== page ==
Henry E. Baker kept the receipts of Black Excellence
Photo courtesy of The New York Public Library Digital Collections
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Born on September 1, 1857 in Columbia, Mississippi, Henry E. Baker was the first author to explore and record the work of African American inventors.

He began his education at the United States Naval Academy in 1874 as only the third African American to enter the institution at the time.

While at the Naval Academy, as was customary for Black soldiers, Baker experienced discrimination as few cadets would interact with him and instructors and supervisors refused to call him by name. His time spent was only worsened by hazing and damage to his personal property. In response to this relentless disparagement, he left the Academy and completed his education at the Ben-Hyde Benton School of Technology in Washington, D.C, graduating in 1879.

By 1881, he would attend and graduate from the Howard University School of Law. According to Black Past, during his time, Baker secured a job at the United States Patent Office as a copyist. When Baker noticed the lack of published information regarding African American inventors and innovators, he took the initiative and began to publicize their work. This became a passion project that would last a lifetime.

Baker rose through the ranks at the Patent Office to Second Assistant Examiner by 1902. With the consent of the Patent Office, Baker sent out some 8,000 letters to well over 12,000 registered patent attorneys in the United States, along with company presidents, newspaper editors and prominent African Americans. He asked them to tell him about any African American who had patented or tried to patent an invention.

Baker’s investigation would uncover more than 1,200 African American inventors. Of these, 800 gave permission for Baker to reveal their identities, because there had never been identifying passages on the patent application to indicate race. But the remaining inventors refused official identification, stating that such exposure would surely make sales of their inventions drop drastically–or cease altogether.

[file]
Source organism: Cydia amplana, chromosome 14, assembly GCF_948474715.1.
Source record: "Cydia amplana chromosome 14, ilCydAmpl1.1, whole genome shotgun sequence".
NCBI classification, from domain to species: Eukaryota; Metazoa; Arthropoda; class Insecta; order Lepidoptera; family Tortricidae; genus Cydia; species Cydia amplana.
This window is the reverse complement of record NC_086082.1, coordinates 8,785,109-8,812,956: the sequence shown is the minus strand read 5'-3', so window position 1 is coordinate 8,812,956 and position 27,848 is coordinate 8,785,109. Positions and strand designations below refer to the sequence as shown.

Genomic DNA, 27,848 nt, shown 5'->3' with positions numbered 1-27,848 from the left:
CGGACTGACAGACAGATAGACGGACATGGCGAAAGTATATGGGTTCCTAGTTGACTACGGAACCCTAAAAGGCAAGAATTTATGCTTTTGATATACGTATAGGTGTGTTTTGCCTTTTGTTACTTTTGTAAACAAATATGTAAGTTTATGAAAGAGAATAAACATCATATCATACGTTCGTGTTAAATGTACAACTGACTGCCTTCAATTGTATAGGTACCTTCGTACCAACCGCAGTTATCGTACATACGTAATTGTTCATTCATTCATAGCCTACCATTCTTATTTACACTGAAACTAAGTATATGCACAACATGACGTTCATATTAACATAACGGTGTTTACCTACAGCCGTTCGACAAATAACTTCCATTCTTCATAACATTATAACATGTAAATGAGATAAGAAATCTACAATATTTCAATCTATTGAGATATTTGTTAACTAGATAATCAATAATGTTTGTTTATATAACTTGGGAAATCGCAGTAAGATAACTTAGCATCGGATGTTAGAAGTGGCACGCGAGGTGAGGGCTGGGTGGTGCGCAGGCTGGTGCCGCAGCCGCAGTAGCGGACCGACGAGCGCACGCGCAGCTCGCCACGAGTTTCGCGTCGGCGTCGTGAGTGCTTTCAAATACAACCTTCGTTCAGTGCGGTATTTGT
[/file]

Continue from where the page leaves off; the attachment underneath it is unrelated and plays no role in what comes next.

Disappointed in the lack of unified support, Baker knew the 800 verified inventions did not represent even half of the patents filed by African Americans.

Henry E. Baker was rooting for everybody Black.

Undeterred, Henry E. Baker wrote an article on African American inventors that appeared in Twentieth Century Negro Literature, in 1900. He also compiled four large volumes of actual patent drawings for those inventions. Only one set was printed, and it is now housed as a part of the Howard University Negro Collections.

According to Kentake Page, the list of African American inventors allowed Baker to provide information that was used to select inventors who were showcased at national and international exhibitions. Several African American inventors participated in the Negro Exhibit at the 1900 Paris Exposition. Inventors, as well as artists, educators, and religious leaders displayed drawings, photographs, and artifacts that portrayed positive images of African American life to the world.

Many of the identified Black inventors also demonstrated their inventions at the Pennsylvania Emancipation Exposition of 1913, which celebrated the 50th anniversary of the Emancipation Proclamation. Baker would later write a pamphlet called The Colored Inventor, which he timed for the anniversary celebration.

At 70 years old, Henry E. Baker passed on April 27, 1928 in Washington, D.C.

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